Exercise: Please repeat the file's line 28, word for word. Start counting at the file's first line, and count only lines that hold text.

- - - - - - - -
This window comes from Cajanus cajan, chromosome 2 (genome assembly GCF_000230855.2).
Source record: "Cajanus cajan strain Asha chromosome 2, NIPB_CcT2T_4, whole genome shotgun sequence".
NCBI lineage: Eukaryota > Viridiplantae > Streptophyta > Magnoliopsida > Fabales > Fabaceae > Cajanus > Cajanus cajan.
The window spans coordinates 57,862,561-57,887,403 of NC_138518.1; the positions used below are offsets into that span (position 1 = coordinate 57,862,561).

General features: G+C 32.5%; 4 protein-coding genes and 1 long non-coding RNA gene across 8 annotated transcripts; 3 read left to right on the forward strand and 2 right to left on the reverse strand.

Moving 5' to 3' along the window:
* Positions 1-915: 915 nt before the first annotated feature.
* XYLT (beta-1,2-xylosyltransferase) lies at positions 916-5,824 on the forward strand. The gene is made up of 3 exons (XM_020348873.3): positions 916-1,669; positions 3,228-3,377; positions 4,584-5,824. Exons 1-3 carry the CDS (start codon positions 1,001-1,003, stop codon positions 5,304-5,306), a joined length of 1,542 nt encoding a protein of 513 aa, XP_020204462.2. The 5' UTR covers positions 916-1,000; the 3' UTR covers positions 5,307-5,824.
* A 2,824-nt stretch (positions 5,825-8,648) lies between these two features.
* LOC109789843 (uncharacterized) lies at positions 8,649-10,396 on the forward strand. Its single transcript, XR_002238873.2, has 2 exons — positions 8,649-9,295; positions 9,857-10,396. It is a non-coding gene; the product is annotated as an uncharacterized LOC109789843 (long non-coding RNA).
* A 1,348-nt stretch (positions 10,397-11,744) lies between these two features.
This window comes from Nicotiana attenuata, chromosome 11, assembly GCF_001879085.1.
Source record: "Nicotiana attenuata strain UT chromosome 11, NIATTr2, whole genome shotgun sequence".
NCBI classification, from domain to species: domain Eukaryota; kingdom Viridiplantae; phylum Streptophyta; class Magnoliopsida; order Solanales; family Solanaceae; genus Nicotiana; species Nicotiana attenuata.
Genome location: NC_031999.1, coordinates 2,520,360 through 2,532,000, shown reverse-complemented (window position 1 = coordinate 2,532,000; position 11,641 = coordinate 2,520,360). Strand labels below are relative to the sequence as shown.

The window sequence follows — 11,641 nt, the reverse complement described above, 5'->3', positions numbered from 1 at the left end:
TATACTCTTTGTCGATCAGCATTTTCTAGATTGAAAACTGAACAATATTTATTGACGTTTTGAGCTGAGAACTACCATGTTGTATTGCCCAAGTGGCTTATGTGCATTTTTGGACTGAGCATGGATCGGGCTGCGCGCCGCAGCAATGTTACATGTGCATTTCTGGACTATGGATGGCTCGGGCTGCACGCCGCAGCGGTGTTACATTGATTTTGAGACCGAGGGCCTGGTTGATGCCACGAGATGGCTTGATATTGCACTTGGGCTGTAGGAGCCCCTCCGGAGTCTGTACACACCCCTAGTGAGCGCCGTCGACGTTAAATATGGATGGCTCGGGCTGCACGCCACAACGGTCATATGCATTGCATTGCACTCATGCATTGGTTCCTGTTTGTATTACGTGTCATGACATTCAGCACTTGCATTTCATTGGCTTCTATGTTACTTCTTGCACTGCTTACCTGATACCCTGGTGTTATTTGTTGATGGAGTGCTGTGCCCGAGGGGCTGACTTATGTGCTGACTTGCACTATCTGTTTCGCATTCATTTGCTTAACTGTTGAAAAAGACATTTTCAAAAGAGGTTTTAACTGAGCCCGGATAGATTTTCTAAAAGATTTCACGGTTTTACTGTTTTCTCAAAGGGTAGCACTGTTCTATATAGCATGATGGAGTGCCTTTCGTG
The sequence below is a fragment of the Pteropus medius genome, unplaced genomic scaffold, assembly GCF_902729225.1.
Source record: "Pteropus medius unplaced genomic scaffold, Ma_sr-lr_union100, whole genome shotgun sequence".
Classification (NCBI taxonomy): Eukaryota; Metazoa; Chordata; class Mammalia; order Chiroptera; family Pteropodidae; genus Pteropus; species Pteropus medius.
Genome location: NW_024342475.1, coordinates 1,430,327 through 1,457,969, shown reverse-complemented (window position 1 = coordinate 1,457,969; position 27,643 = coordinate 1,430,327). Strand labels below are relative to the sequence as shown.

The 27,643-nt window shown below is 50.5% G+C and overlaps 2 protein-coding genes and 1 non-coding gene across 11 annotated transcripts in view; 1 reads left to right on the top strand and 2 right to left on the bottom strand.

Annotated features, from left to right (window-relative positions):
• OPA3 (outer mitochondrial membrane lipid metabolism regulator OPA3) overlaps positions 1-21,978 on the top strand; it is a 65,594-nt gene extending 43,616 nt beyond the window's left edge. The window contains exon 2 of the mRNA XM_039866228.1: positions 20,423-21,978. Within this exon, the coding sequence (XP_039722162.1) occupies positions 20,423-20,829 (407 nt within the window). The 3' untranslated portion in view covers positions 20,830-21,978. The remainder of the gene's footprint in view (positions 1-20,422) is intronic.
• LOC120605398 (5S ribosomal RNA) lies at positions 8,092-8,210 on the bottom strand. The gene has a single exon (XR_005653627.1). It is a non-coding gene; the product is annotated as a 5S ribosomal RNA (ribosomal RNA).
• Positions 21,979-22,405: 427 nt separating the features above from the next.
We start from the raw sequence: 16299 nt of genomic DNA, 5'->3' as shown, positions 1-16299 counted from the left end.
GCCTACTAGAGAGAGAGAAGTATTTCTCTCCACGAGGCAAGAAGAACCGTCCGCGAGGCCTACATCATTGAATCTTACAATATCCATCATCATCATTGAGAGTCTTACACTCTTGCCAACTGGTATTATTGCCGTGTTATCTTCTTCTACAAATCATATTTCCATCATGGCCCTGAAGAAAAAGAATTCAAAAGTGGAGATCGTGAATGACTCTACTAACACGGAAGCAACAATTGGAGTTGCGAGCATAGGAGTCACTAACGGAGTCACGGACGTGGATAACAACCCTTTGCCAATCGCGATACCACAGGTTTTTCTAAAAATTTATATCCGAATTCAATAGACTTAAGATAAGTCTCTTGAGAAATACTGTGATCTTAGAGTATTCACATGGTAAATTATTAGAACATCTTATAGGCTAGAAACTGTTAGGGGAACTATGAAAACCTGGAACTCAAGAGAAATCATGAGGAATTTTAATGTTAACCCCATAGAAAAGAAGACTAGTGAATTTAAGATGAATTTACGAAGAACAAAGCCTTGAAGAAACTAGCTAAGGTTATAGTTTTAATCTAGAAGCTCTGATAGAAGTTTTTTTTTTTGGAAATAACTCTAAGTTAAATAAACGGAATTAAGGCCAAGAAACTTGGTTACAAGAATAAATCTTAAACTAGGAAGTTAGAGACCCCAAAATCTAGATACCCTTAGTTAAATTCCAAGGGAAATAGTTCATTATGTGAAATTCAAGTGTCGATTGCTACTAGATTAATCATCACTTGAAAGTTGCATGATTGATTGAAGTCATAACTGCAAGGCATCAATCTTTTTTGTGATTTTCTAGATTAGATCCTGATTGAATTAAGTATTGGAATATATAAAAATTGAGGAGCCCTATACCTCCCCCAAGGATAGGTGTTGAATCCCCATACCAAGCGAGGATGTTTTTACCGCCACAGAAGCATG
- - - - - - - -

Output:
GCCTACTAGAGAGAGAGAAGTATTTCTCTCCACGAGGCAAGAAGAACCGTCCGCGAGGCCTACATCATTGAATCTTACAATATCCATCATCATCATTGAGAGTCTTACACTCTTGCCAACTGGTATTATTGCCGTGTTATCTTCTTCTACAAATCATATTTCCATCATGGCCCTGAAGAAAAAGAATTCAAAAGTGGAGATCGTGAATGACTCTACTAACACGGAAGCAACAATTGGAGTTGCGAGCATAGGAGTCACTAACGGAGTCACGGACGTGGATAACAACCCTTTGCCAATCGCGATACCACAGGTTTTTCTAAAAATTTATATCCGAATTCAATAGACTTAAGATAAGTCTCTTGAGAAATACTGTGATCTTAGAGTATTCACATGGTAAATTATTAGAACATCTTATAGGCTAGAAACTGTTAGGGGAACTATGAAAACCTGGAACTCAAGAGAAATCATGAGGAATTTTAATGTTAACCCCATAGAAAAGAAGACTAGTGAATTTAAGATGAATTTACGAAGAACAAAGCCTTGAAGAAACTAGCTAAGGTTATAGTTTTAATCTAGAAGCTCTGATAGAAGTTTTTTTTTTTGGAAATAACTCTAAGTTAAATAAACGGAATTAAGGCCAAGAAACTTGGTTACAAGAATAAATCTTAAACTAGGAAGTTAGAGACCCCAAAATCTAGATACCCTTAGTTAAATTCCAAGGGAAATAGTTCATTATGTGAAATTCAAGTGTCGATTGCTACTAGATTAATCATCACTTGAAAGTTGCATGATTGATTGAAGTCATAACTGCAAGGCATCAATCTTTTTTGTGATTTTCTAGATTAGATCCTGATTGAATTAAGTATTGGAATATATAAAAATTGAGGAGCCCTATACCTCCCCCAAGGATAGGTGTTGAATCCCCATACCAAGCGAGGATGTTTTTACCGCCACAGAAGCATG